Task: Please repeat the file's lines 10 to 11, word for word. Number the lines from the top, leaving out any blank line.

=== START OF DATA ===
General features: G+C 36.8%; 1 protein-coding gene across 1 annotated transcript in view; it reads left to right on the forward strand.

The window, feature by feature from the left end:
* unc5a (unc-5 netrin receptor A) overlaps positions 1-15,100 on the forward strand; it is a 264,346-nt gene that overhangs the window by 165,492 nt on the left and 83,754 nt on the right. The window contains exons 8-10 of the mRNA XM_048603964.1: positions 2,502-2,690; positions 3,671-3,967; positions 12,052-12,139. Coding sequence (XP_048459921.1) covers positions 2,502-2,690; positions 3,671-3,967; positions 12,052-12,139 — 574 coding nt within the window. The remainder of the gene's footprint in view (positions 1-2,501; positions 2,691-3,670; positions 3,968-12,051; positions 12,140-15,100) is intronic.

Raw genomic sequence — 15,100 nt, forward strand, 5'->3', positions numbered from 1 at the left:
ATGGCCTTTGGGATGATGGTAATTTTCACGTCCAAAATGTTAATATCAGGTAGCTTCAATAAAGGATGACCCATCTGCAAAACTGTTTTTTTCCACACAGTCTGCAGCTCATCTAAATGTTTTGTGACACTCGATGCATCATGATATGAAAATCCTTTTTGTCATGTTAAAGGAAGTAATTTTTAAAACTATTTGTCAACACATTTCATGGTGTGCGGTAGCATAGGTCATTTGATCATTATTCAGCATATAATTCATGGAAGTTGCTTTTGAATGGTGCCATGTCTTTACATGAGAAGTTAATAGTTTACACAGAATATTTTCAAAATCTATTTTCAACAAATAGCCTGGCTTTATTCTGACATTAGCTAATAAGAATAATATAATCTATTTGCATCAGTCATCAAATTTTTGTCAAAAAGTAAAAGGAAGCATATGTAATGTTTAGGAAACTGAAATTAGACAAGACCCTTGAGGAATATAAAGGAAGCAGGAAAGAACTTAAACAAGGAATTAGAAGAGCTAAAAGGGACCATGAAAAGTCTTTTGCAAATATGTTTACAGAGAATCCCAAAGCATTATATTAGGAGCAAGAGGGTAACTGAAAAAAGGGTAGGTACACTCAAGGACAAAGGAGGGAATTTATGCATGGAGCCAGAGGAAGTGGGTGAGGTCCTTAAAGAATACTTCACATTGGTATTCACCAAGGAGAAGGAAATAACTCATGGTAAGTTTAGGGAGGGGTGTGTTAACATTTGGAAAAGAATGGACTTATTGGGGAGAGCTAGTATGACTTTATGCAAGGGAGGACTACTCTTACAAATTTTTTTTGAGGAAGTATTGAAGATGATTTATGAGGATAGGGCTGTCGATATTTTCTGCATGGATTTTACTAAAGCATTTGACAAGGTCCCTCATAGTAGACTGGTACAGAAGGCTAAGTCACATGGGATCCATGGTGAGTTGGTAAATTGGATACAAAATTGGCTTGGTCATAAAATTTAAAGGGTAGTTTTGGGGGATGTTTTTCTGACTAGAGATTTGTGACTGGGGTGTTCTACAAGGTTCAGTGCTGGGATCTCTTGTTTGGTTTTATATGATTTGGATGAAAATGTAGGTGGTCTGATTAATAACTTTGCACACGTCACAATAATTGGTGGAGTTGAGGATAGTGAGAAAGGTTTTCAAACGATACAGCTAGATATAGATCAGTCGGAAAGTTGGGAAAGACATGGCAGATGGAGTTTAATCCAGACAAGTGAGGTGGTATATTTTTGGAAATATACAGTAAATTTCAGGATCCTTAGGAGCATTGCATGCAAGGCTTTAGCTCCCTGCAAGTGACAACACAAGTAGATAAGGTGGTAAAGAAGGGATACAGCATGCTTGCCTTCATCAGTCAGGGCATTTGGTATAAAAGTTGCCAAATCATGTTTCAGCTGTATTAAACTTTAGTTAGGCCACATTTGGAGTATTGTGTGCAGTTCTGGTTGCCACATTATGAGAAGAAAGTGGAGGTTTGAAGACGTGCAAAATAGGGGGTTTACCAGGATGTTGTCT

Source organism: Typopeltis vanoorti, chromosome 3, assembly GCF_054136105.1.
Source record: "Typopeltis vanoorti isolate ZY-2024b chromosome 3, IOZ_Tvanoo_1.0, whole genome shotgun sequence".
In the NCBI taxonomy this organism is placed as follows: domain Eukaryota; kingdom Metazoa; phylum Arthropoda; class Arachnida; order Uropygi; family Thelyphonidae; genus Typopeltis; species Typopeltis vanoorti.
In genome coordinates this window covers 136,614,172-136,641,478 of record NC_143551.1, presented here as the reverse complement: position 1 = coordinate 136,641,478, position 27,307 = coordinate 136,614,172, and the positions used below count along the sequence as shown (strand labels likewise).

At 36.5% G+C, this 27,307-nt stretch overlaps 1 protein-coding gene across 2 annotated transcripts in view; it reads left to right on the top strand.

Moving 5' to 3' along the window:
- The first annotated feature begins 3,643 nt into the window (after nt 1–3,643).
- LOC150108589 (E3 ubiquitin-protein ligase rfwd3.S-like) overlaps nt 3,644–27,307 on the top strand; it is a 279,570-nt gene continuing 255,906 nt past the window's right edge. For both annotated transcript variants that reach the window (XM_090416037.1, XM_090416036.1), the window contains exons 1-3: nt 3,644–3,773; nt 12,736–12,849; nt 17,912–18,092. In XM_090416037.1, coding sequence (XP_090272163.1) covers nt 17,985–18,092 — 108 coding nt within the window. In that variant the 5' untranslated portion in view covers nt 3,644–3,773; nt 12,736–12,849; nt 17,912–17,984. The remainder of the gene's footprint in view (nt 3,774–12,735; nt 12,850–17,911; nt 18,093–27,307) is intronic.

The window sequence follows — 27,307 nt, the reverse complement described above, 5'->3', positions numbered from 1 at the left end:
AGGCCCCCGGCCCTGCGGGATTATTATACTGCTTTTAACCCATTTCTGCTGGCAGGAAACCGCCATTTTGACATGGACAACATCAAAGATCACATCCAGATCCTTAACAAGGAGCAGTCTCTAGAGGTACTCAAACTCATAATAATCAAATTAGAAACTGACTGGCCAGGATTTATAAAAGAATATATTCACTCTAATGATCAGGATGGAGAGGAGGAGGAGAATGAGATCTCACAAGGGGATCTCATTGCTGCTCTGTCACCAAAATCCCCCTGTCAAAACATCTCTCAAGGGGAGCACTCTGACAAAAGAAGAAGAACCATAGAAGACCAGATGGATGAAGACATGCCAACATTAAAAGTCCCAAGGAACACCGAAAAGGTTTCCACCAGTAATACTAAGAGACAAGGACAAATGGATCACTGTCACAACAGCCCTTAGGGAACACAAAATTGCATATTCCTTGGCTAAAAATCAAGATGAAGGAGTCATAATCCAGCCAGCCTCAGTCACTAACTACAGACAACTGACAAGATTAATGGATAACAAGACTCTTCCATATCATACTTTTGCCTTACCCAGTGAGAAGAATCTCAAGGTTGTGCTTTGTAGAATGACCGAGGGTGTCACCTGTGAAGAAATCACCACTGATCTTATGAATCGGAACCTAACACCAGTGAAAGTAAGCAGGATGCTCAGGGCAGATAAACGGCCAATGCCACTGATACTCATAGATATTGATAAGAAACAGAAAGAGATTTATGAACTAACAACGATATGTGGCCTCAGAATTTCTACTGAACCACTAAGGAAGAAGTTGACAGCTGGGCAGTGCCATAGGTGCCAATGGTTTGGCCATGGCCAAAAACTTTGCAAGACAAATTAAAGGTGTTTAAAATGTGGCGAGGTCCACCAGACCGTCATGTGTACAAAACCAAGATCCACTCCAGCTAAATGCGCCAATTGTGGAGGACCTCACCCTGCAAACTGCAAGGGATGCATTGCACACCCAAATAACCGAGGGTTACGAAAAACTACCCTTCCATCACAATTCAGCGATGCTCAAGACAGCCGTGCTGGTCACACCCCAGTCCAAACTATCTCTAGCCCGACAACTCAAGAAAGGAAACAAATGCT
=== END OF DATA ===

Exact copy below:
At 36.5% G+C, this 27,307-nt stretch overlaps 1 protein-coding gene across 2 annotated transcripts in view; it reads left to right on the top strand.

Moving 5' to 3' along the window: